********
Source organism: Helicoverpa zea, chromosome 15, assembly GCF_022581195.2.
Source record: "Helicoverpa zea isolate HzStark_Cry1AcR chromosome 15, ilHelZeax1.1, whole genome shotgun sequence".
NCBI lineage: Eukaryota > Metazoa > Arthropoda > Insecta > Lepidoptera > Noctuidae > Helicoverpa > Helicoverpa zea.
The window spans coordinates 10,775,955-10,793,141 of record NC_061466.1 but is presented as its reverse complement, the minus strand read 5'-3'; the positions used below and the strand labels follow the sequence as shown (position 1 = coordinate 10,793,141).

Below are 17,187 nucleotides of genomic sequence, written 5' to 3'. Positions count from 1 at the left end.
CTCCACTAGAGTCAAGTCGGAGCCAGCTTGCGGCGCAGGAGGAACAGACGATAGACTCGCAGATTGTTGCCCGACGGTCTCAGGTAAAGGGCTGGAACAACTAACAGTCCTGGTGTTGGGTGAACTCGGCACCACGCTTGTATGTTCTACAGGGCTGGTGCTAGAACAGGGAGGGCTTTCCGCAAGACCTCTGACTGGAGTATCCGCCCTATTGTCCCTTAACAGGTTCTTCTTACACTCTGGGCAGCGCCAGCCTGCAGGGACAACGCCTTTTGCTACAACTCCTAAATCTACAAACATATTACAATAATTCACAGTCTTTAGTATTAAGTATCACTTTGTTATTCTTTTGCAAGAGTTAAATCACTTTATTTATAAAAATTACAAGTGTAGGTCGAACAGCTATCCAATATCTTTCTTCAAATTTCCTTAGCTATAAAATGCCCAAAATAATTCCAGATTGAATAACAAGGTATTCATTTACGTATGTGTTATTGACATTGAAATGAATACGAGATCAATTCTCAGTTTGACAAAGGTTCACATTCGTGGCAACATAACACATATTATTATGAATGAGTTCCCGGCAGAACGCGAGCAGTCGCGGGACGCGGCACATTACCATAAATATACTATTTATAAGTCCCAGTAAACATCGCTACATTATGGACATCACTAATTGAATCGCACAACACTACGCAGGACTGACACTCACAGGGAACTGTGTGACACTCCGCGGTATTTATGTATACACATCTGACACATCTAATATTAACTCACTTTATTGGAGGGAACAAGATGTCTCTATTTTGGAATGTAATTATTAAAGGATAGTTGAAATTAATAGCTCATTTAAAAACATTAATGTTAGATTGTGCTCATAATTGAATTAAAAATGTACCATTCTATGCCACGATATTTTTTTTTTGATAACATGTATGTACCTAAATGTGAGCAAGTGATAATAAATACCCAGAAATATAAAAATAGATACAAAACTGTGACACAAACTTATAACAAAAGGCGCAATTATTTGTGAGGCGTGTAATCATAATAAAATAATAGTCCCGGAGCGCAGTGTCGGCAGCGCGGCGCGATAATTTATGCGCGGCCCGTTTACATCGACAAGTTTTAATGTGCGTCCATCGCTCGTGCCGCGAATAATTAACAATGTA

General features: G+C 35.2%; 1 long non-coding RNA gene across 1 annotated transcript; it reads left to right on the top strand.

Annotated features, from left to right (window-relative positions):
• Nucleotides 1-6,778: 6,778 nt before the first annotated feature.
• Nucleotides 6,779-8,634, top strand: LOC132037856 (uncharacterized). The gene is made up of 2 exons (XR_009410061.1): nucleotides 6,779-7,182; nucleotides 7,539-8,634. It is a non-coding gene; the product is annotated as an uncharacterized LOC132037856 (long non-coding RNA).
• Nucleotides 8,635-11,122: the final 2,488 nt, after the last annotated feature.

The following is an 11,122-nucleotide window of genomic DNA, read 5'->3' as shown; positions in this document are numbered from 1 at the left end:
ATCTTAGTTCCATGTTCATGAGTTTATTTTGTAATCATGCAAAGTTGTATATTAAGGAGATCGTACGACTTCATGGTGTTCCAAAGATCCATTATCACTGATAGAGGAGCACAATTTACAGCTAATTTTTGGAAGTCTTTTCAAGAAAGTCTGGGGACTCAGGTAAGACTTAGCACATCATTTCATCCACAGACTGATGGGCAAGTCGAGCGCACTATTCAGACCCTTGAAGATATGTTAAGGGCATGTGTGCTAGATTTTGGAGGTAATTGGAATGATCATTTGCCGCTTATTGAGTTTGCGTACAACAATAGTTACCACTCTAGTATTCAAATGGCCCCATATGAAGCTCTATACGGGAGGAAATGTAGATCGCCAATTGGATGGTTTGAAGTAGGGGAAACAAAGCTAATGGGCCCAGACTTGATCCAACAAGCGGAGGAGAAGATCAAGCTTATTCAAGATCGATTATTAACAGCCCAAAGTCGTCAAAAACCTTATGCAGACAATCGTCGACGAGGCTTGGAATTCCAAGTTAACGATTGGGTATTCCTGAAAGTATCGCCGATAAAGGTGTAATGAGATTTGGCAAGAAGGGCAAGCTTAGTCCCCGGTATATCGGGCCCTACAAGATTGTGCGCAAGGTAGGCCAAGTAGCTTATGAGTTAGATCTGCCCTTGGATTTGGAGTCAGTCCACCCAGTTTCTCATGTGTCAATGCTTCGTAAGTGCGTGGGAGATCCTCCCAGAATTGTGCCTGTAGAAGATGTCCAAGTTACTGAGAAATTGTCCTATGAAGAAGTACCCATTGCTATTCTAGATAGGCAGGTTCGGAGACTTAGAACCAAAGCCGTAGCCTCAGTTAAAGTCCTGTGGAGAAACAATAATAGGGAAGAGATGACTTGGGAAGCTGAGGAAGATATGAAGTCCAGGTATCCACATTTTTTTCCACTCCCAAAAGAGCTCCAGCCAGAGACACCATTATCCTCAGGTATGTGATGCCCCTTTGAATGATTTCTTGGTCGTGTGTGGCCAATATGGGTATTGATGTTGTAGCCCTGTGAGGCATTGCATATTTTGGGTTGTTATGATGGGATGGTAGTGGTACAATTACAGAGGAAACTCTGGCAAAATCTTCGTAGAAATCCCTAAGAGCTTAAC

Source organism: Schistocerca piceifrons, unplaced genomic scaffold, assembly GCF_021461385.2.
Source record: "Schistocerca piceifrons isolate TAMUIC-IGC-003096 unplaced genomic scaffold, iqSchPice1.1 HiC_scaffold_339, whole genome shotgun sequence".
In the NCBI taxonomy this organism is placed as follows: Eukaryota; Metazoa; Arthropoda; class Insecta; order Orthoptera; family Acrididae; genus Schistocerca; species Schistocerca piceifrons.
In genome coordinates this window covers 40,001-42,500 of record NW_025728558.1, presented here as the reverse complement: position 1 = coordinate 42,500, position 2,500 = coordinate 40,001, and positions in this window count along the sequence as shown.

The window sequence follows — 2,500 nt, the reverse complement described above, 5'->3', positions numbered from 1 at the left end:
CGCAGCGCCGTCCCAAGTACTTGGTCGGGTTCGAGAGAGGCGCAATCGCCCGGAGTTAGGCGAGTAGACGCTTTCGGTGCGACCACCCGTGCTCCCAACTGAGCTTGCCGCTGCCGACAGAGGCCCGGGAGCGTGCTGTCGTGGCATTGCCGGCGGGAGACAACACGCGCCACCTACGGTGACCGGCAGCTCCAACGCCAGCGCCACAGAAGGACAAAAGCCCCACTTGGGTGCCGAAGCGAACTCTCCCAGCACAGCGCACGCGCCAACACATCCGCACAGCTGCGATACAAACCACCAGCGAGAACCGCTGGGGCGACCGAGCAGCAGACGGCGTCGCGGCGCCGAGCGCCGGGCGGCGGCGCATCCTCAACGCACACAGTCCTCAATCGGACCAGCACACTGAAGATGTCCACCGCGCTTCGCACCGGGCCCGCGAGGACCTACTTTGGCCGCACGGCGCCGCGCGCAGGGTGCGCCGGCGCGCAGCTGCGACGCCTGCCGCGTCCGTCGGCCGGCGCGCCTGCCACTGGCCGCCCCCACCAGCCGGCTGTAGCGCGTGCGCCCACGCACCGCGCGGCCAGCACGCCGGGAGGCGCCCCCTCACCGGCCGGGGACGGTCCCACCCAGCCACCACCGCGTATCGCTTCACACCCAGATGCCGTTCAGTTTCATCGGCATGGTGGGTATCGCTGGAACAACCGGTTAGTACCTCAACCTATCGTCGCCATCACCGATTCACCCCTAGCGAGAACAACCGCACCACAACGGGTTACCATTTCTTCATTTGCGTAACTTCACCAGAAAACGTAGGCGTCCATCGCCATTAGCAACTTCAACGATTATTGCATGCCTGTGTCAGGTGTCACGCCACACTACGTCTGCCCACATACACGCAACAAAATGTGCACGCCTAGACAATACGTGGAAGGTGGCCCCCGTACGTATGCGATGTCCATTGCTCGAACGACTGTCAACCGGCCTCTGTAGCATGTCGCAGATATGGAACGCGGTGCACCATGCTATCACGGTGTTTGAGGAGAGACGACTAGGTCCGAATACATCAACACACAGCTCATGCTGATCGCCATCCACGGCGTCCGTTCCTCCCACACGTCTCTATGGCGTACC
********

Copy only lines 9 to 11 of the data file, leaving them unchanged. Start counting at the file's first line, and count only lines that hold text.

• Nucleotides 1-6,778: 6,778 nt before the first annotated feature.
• Nucleotides 6,779-8,634, top strand: LOC132037856 (uncharacterized). The gene is made up of 2 exons (XR_009410061.1): nucleotides 6,779-7,182; nucleotides 7,539-8,634. It is a non-coding gene; the product is annotated as an uncharacterized LOC132037856 (long non-coding RNA).
• Nucleotides 8,635-11,122: the final 2,488 nt, after the last annotated feature.